Never mind that a funding post offices was the sixth item listed as one of the duties of Congress (Section 8) in the U.S. Constitution by the framers. They listed it ahead of the power to declare war. It was that important to them.

Today the birdbrains in Congress want the USPS to “pay for itself,” in violation of the constitution. Essentially, they want the government to dis-invest in a constitutionally-mandated benefit for citizens and small businesses (such as publishers) alike. So they choke off funding for the post office. Result: rates go up, service goes down, and in a huge building you can waste nearly two hours to mail a package via the one or (rarely) two clerks on duty.

Can and will private business do what the Post Office does? Sure, at a price that will drive up everything from the cost of paying your phone bill (and of receiving it, since the phone company’s costs also will get passed along to you) to the delivery of mail order shorts, to the cost of publishing a struggling journal.

Oh, also Merry Christmas, Happy New Year and happy Valentine’s Day. The price of mailing your card (or paying a bill) could cost you $4.53 at today's rates if it’s a privatized price.

Commerce will suffer. Taxpayers, instead of paying a miniscule portion of their taxes toward support of the United States Post Office, will pay a huge cost increase on everything that travels by or does some kind of business by mail. That’s just about everything. Got that? Every-thing. Every-damned-thing.

Of course, that’s what the Congressional birdbrains want.

How to protest

Write or call your Congressional representatives and senators. With just your zip code you can find their addresses and phone numbers here.

Quote this article to them. Or print it out and mail it to them.

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Do it fast. Before the price of a stamp goes up again.

Thursday, May 01, 2008

Uh oh! If you blow the whistle on sleazy Republican sinners, here’s where you might end up:

So, uh, in case you’ve been napping for very long time, there was yet another hooker scandal in Washington, this time involving a madame named Deborah Jean Palfrey.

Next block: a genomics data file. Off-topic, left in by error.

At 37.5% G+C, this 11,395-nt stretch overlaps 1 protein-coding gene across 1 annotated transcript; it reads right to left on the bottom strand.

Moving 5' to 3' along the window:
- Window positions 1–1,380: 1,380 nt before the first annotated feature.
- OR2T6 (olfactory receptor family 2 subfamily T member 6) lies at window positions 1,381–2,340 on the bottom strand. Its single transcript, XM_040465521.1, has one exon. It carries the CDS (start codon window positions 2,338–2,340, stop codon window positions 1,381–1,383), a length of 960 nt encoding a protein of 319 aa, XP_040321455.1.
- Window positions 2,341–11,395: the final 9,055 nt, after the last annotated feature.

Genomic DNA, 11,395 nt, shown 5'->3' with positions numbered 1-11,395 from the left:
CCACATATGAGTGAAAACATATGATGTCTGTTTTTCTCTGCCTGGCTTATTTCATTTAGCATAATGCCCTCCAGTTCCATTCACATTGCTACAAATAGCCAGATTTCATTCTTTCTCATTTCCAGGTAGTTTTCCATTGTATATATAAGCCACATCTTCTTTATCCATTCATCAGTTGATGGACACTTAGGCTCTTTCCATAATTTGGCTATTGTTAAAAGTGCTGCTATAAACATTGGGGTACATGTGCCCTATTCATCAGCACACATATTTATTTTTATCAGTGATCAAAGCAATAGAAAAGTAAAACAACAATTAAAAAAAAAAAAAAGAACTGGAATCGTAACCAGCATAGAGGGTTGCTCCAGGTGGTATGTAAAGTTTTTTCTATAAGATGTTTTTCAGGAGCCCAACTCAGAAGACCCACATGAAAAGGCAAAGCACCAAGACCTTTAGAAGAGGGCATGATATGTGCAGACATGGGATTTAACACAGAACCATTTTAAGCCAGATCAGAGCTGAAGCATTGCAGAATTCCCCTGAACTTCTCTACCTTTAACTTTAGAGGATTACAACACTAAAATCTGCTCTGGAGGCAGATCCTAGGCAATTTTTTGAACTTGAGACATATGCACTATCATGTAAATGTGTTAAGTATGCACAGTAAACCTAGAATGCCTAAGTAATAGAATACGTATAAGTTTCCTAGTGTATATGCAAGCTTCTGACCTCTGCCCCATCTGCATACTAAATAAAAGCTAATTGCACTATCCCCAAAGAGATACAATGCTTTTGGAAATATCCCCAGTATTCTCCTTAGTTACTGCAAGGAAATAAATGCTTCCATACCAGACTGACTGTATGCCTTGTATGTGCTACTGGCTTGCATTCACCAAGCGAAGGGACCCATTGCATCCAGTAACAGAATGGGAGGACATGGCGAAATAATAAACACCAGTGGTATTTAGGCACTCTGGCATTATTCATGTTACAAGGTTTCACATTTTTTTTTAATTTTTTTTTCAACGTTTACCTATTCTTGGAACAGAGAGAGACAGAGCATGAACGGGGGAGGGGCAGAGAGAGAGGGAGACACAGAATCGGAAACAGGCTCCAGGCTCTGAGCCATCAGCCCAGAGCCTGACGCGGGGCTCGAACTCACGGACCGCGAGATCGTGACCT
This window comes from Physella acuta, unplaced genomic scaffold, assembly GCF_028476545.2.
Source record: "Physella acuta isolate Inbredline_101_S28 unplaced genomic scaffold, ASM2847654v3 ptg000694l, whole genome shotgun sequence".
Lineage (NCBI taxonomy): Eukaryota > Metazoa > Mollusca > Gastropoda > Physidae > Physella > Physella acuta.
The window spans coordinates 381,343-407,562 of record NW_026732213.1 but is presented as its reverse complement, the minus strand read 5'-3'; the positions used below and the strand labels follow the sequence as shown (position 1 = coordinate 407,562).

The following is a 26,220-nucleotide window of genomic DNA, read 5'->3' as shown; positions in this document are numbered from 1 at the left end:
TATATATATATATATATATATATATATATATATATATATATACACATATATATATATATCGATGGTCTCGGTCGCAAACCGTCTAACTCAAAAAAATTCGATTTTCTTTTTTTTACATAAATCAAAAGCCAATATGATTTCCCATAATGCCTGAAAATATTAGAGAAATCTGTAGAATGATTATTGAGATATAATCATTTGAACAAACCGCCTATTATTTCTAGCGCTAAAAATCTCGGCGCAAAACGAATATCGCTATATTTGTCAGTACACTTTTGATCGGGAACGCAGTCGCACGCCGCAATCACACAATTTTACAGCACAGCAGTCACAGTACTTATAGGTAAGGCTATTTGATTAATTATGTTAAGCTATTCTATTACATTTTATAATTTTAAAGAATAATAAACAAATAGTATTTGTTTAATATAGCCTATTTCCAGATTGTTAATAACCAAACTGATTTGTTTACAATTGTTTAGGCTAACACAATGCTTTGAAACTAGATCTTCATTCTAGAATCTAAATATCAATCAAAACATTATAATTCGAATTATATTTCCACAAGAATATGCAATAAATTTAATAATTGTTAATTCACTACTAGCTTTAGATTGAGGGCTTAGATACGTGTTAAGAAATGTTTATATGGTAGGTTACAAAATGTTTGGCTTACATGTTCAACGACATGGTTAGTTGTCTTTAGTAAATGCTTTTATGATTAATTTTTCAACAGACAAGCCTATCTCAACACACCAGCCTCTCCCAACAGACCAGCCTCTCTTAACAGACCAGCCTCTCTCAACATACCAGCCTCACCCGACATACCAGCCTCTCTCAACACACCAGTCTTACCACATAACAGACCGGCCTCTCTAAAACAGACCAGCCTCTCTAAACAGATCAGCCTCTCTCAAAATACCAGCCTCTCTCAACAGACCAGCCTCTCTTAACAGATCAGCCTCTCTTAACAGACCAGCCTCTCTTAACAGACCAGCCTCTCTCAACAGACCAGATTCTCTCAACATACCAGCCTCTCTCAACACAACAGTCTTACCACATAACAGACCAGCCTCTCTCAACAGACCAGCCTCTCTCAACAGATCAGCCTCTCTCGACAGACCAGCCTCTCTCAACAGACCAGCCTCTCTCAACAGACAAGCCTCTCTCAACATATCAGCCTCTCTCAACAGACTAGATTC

Once again, it involved political bigwigs. Republicans, in this case. There was the threat that a lot of Republican officials would get exposed. (Let the puns fall where they may.)

Johns? What johns?

But surprise, very few of the involved Republican vice customers got outed. (Democrats seem to patronize a different classs of hookers. Viz former New York Governor Eliot Spitzer.)

One of the few unfortunate johns whose name did see the light of day would be Republican U.S. Senator David Vitter, who “apologized” for committing “a very serious sin.” Another potential “witness” in the trial was Harlan Ullman, the military "genius" who invented shock and awe as the cool thing to do in Iraq.

Oh yes, still another would be one of Condi Rice’s boys, a dude with the title Deputy Secretary of State. However, Deputy Secretary Randall Tobias hastily, umm, “resigned” last April.

It was starting to appear as if we'd really have a show once the rock finished getting turned over. Who knew what else would crawl out? But somehow, a huge trove of details concerning Palfrey’s business and clients never surfaced during the trial. Or after it.

Hey folks, this was an operation that had been doing business in D.C. for 13 years and had “at least” 132 women working for it. And we're asked to believe that only three Republicans in government used them? Who were the rest of the johns? Door-to-door vacuum cleaner salesmen?

Oh my gracious! There's no one left
to write a tell-all book!

Vitter was facing up to 55 years in prison just for helping Republicans get laid. With all that time on her hands, she could have written one hell of a best-selling book from her cell.

But suddenly — poof! She committed suicide. And at almost exactly the same time, the trial judge sealed records identifying the women who worked for Vitter and didn’t testify. Of course, what they might have testified to is with whom they did what, when and where they did it, and in which position. Alas, now we’ll never know.

But wait! There’s more!

It turns out that a University of Maryland professor was “employed” by Vitter. Tch tch! You know, those professors are notorious for their publish-or-perish attitude. And if they testify in court, they can be so damningly articulate.

Except, the professor, Brandy Britton, also “committed suicide” before her trial could begin.

Coincidence? Well, if you say so. But it’s starting to feel a tad creepy to me.